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The veiled statue Chastity by Antonio Corradini and her secrets

Art makes life meaningful and helps us better understand our world. It is an essential part of human culture, although everyone understands it in a different individual way. It helps us become more aware of our emotions, raises our self-awareness, and allows us to be open to new ideas and experiences.

One of the most mysterious and, at the same time, unique works of art ever created are the sculptures that hide their perfection under a veil. Admirable is the fact that they are made of marble, and the images look as if the figures are under a thin veil. These figures are the embodiment of true perfection and mastery of many of their authors. Today we want to continue our column on veiled statues, introducing you to the next work of art, which still raises questions and amazes the audience – the veiled statue Chastity by Antonio Corradini.

Antonio Corradini is best known for his illusory works of sculpted women covered under a veil, in which he perfectly models the details and

contours of human faces and bodies. Born in Venice, Italy, the artist spent part of his life traveling and exploring Europe, while working on various projects. Later he remained mainly in Venice but spent some time in Vienna and Naples before his death.

Corradini’s interest in veiled human forms spans much of his career. His statues often depict female bodies and faces. At the beginning of his work, highly draped figures can be seen, and later they move to a thinner, translucent layer of marble, in the form of a veil. His mastery is seen in the skillful representation of seemingly weightless tissue on human flesh. Chastity, also called Modesty, or Veiled truth, is a sculpture completed in 1752 during the Rococo period. This statue is the latest in a series of veiled nude female models he has sculpted throughout his career.

Chastity is one of the masterpieces of the Venetian sculptor. The statue was created for the Neapolitan chapel of Sansevero in Naples. The iconography of the chapel comes from the esoteric fantasy of Raimondo di Sangro,

the seventh prince of Sansevero, an alchemist and intellectual of the Enlightenment. He commissioned the sculpture of Antonio Corradini as a dedication to his mother. He wanted this memory to depict her untimely death when he was only one year old.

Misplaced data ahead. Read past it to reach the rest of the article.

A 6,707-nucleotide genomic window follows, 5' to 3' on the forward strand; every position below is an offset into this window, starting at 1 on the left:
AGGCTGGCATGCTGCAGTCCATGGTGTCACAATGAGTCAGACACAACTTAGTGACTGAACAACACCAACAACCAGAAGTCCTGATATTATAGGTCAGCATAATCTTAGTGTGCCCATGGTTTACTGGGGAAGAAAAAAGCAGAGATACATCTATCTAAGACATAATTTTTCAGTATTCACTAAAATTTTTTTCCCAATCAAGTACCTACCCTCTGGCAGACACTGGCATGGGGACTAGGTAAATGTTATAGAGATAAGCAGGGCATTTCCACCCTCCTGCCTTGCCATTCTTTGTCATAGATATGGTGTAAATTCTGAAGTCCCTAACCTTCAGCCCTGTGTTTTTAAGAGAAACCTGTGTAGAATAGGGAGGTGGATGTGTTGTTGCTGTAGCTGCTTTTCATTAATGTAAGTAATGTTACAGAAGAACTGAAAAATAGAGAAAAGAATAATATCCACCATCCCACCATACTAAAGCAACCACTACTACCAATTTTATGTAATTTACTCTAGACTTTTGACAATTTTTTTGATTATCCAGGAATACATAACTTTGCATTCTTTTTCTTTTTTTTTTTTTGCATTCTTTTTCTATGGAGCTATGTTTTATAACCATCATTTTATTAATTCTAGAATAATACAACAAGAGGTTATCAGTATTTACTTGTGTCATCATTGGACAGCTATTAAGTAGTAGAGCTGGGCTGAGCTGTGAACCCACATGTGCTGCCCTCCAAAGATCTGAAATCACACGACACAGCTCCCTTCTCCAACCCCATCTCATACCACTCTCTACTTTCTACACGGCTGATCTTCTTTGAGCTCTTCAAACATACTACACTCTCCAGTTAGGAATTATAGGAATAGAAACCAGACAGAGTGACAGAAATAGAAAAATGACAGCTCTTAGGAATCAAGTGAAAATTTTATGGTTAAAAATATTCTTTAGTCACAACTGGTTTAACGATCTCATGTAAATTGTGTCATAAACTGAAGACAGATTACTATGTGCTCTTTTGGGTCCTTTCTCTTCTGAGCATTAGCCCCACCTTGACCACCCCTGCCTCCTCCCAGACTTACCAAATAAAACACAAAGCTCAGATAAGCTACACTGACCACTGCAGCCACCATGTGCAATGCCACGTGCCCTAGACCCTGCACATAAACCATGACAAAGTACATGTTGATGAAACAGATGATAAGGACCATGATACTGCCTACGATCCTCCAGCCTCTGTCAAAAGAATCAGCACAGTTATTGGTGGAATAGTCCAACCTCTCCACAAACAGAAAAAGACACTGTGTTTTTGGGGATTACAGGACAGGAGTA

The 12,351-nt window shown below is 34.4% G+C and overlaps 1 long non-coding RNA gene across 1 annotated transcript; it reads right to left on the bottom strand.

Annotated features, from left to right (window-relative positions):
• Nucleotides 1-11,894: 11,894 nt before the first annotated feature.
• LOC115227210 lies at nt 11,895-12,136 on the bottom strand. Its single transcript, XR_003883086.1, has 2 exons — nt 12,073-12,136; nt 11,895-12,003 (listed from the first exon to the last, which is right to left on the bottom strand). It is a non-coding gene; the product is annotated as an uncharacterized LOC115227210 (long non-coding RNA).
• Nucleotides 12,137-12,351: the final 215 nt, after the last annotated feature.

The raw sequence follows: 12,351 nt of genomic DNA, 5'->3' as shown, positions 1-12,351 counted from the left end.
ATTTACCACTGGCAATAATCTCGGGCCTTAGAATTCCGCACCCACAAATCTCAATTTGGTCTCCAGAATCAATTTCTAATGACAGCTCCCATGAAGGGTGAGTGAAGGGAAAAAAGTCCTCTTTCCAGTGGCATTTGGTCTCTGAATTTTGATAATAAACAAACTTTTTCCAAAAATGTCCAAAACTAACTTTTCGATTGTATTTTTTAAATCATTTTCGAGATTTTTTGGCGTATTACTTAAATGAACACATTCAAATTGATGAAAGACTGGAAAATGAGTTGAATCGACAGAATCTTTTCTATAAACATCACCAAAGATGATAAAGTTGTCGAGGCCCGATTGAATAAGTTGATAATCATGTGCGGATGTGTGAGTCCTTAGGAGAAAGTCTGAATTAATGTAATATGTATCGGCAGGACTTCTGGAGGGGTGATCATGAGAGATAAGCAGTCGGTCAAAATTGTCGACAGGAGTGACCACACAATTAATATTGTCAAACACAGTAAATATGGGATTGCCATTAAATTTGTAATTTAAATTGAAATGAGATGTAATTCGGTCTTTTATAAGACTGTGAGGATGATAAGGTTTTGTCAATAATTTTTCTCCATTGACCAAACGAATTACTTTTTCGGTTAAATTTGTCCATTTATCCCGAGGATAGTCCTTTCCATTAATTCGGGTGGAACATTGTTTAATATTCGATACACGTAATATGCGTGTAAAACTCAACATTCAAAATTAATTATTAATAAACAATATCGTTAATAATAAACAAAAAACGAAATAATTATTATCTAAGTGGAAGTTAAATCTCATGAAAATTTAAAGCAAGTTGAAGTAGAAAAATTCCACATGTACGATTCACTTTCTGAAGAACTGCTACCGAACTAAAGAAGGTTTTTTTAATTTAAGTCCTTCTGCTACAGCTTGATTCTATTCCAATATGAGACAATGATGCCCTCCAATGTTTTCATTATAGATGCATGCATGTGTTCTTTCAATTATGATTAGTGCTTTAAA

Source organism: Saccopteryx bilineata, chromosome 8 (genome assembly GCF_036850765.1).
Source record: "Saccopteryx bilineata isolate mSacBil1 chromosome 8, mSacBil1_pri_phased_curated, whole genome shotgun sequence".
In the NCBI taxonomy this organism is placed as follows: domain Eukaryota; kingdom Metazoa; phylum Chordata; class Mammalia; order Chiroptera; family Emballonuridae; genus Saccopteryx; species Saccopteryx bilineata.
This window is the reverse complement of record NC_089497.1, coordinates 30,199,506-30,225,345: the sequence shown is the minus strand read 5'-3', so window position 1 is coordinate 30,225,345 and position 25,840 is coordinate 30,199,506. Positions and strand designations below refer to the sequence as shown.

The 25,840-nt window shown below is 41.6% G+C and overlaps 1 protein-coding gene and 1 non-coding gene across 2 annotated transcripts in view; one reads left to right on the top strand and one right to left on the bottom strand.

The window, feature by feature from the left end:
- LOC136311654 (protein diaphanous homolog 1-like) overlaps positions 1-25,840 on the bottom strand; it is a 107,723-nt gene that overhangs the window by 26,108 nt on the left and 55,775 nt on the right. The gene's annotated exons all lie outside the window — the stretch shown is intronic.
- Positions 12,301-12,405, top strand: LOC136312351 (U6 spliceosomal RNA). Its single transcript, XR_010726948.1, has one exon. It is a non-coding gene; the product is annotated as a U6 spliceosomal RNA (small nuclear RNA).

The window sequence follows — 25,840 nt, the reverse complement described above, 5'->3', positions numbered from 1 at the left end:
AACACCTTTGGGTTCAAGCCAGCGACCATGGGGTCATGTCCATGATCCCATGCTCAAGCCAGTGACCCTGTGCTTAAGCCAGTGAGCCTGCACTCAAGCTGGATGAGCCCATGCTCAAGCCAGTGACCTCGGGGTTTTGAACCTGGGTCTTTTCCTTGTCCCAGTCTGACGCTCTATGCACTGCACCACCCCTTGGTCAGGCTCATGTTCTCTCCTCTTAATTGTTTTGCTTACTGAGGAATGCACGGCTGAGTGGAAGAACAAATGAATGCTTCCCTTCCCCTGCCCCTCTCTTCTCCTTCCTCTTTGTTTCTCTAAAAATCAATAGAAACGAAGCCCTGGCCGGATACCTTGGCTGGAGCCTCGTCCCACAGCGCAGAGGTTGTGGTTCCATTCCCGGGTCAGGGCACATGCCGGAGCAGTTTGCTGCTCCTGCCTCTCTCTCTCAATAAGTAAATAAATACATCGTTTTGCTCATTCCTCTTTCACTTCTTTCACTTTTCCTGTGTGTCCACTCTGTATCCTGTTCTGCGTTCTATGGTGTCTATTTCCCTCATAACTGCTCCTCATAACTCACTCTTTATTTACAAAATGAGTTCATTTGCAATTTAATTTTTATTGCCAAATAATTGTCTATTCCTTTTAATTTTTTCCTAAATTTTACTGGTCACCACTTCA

Di Sangro planned to renovate his family’s chapel to celebrate the valor, virtue, and aristocratic status of his family. He also used the place to convey his secret message through works of art that still evoke a wide range of interpretations. The three most important works in the chapel are Giuseppe Sanmartino’s The Veiled Christ, Francesco Cairolo’s Liberation from Deception, and, of course, Corradini’s Chastity.

To give human qualities and more vitality to his work, Corradini created the sculpture with a weight on one leg while the other was slightly raised. This movement is also evident in the drapery, which falls on the whole body of the figure. Her face looks away from the audience, covering her

through the heavy drapery. The cracked plate illustrates her short life. The veil that covers the body of the sculpture is sculpted with extreme attention to detail. In it lies the pain of an orphan, as well as, his personal secrets that we may never discover.

Chastity is one of the two sculptures completed by Corradini for the chapel of Sansevero, and both are part of a series of ten statues of the Virtues. The veiled female figure symbolizes modesty, but can also be considered a representation of wisdom. There is a clear reference to the veiled figure of Isis in Sais, Egypt. It is said that there is a quote on the ancient sculpture that says “I am past, present and future”.

This is the story of one of the most interesting sculptures, which to this day raises some questions about the meaning behind the sculpted body. The secrets of Raimondo di Sangro will always remain with it, decorating the chapel of the Princes of Sansevero forever.